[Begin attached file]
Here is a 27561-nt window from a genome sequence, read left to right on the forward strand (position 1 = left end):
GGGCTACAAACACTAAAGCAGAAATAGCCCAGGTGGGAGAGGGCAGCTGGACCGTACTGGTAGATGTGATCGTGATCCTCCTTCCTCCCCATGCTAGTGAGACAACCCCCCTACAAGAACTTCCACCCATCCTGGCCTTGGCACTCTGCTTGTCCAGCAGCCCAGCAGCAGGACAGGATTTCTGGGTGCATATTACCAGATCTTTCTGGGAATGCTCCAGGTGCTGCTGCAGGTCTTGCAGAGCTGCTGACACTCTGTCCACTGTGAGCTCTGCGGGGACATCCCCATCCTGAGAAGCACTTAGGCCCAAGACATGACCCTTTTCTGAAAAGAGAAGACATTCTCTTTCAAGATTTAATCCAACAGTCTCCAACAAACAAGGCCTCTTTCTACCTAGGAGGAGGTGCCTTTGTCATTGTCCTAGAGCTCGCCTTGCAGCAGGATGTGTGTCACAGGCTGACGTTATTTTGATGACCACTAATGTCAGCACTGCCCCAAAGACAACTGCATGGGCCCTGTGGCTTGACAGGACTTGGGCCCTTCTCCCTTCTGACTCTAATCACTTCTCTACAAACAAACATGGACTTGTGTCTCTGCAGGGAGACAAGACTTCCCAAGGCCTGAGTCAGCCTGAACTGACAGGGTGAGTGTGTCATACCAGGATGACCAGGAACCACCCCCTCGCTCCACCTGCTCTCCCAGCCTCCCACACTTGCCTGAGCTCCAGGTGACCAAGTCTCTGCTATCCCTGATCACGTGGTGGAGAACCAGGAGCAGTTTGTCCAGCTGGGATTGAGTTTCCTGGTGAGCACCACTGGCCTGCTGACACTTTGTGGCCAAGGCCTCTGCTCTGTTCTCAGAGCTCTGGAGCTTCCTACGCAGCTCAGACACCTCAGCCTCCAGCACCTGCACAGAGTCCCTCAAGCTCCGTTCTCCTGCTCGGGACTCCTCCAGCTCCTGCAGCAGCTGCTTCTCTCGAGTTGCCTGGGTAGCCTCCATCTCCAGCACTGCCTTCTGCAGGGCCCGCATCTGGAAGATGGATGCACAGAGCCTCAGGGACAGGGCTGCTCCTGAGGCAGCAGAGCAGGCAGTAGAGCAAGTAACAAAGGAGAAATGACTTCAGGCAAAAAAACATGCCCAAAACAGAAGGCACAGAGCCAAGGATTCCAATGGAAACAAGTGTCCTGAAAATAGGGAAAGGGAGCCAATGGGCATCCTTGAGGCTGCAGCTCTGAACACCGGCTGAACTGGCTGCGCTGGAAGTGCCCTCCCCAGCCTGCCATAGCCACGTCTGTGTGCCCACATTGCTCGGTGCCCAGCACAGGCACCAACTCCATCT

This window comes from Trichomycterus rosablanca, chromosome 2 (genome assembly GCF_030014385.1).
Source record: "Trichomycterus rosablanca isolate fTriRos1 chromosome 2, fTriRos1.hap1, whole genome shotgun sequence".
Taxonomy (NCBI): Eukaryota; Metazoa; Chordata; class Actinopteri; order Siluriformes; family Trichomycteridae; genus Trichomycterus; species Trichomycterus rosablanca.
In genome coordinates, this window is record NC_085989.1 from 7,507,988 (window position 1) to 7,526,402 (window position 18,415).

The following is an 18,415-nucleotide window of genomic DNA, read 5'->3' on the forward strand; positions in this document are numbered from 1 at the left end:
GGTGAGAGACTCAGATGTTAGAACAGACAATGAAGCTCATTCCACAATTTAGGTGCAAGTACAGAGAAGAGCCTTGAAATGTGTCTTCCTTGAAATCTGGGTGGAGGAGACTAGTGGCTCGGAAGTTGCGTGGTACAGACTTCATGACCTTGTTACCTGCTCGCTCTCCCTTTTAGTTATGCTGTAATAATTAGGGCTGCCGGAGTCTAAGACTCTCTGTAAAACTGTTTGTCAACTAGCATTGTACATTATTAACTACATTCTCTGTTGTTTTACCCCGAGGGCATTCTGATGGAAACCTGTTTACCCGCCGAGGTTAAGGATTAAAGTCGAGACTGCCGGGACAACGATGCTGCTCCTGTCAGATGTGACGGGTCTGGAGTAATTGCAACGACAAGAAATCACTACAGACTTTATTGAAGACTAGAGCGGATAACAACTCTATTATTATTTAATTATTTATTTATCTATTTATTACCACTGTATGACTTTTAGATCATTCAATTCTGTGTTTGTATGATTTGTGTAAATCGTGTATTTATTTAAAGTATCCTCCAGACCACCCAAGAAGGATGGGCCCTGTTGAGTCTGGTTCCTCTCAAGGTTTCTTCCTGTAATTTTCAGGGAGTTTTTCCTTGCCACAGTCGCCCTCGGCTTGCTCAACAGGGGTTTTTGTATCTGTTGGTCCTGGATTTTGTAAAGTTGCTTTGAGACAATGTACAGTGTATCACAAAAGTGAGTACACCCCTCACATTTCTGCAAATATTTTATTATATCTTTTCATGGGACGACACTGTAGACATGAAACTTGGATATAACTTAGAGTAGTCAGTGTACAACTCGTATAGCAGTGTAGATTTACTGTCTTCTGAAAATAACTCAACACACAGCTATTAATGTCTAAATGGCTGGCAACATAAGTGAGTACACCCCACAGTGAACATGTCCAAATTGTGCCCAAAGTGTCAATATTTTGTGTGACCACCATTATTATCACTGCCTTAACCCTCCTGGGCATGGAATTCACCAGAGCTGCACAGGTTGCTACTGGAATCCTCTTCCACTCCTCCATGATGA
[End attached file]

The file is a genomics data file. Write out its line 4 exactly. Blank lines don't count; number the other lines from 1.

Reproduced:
Source record: "Trichomycterus rosablanca isolate fTriRos1 chromosome 2, fTriRos1.hap1, whole genome shotgun sequence".